Compression Delay

Rob Farley digs into Compression Delay as part of real-time operational analytics:

The thing with Operational Analytics is that the analytical data, reporting data, warehouse-style data, is essentially the same data as the transactional data. Now, it doesn’t look quite the same, because it’s not been turned into a star-schema, or have slowly changing dimension considerations, but for the purposes of seeing what’s going on, it’s data that’s capable of handling aggregations over large amounts of data. It’s columnstore.

Now, columnstore data isn’t particularly suited to transactional data. Finding an individual row within columnstore data can be tricky, and it’s much more suited to rowstore. So when data is being manipulated quite a lot, it’s not necessarily that good to be using columnstore. Rowstore is simply better for this.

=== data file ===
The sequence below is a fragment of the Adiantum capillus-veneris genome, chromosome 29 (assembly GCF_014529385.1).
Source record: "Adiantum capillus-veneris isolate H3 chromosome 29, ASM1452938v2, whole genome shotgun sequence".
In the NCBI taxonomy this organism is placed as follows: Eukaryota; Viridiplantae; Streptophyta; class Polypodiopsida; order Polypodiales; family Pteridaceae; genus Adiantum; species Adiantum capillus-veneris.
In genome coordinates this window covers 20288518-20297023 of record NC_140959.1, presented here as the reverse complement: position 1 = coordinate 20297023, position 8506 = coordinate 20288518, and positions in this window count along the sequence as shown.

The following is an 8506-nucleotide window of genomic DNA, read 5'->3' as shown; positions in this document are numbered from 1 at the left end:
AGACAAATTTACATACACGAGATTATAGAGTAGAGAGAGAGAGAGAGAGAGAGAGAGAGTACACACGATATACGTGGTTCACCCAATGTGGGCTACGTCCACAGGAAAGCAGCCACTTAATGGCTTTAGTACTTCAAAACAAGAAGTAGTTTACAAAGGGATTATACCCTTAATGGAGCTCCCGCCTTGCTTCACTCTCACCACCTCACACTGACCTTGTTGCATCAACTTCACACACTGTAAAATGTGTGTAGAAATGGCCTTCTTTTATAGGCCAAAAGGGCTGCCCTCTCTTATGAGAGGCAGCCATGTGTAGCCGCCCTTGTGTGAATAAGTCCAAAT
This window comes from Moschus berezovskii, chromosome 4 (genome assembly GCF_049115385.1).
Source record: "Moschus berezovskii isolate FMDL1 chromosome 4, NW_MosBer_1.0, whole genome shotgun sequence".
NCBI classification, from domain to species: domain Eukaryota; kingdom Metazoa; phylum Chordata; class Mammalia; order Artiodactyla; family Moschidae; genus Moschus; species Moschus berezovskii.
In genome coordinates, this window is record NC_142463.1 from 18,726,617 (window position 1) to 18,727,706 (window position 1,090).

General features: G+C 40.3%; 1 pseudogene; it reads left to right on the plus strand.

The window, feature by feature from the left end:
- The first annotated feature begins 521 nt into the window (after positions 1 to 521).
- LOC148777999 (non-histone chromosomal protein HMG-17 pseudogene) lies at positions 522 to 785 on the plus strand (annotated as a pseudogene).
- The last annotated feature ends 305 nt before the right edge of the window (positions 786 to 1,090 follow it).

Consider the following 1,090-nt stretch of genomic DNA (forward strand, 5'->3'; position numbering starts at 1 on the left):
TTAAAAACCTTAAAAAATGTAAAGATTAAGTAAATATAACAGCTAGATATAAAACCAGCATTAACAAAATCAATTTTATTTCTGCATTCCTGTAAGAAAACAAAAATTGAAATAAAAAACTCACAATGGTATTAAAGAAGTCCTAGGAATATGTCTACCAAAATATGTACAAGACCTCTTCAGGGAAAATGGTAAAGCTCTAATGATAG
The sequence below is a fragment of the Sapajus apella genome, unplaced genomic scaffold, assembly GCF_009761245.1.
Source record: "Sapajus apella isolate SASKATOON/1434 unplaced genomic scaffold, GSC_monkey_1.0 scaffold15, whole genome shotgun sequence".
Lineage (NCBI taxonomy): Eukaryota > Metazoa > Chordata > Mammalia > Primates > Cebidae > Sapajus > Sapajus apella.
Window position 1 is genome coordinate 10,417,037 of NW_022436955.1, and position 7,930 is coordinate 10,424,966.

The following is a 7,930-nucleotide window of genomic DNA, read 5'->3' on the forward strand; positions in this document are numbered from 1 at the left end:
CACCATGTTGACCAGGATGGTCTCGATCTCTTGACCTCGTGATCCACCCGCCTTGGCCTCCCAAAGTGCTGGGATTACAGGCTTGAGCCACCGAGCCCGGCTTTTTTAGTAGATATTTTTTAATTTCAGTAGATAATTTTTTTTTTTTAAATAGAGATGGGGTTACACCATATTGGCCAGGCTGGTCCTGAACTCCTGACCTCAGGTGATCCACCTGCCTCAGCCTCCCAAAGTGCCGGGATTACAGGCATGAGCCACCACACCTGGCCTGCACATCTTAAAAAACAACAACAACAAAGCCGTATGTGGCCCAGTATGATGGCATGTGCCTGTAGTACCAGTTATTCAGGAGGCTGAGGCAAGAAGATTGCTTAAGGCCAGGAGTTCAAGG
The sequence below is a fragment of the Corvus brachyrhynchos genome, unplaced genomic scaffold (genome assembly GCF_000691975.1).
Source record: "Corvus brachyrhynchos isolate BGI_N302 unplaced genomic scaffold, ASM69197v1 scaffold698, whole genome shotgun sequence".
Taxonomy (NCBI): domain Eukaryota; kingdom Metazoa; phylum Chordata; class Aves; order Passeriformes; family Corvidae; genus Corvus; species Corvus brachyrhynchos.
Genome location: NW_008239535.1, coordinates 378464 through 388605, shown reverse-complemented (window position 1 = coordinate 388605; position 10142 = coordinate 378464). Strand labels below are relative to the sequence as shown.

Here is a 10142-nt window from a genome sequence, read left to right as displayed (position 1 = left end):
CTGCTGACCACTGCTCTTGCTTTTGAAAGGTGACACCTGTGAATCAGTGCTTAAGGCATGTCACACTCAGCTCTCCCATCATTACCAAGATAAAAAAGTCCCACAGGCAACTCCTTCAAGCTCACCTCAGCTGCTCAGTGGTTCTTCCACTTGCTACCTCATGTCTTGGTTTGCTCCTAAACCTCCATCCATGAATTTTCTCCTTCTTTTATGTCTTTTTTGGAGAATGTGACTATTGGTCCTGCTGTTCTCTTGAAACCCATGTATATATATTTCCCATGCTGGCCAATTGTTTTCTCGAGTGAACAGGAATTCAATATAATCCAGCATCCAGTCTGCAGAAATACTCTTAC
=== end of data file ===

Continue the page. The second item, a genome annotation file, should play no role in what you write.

But with SQL 2016, we get updateable non-clustered columnstore indexes. Data which is a copy of the underlying table (non-clustered data is a copy – clustered data or heap data is the underlying table). This alone presents a useful opportunity, as we can be maintaining a columnstore copy of the data for analytics, while handling individual row updates in the rowstore.

Read the whole thing.

Related Posts

T-SQL Tuesday Roundup

Arun Sirpal has the T-SQL Tuesday roundup for January 2018: Thank you to everyone that took the time to write and contribute, I enjoyed reading about how you conquered your challenges, here is a round-up in no particular order. There is, as always, plenty of reading available.

Read More

T-SQL Tuesday Roundup

Mala Mahadevan has the roundup for this month’s T-SQL Tuesday: Thank you to all of you for taking time to contribute. I like the suggestion made by Glenda Gable on being partners to help with accountability on our goals. If anyone feels up to this just leave a comment below, we can set up a […]

Read More

Categories

August 2016
MTWTFSS
« Jul Sep »
1234567
891011121314
15161718192021
22232425262728
293031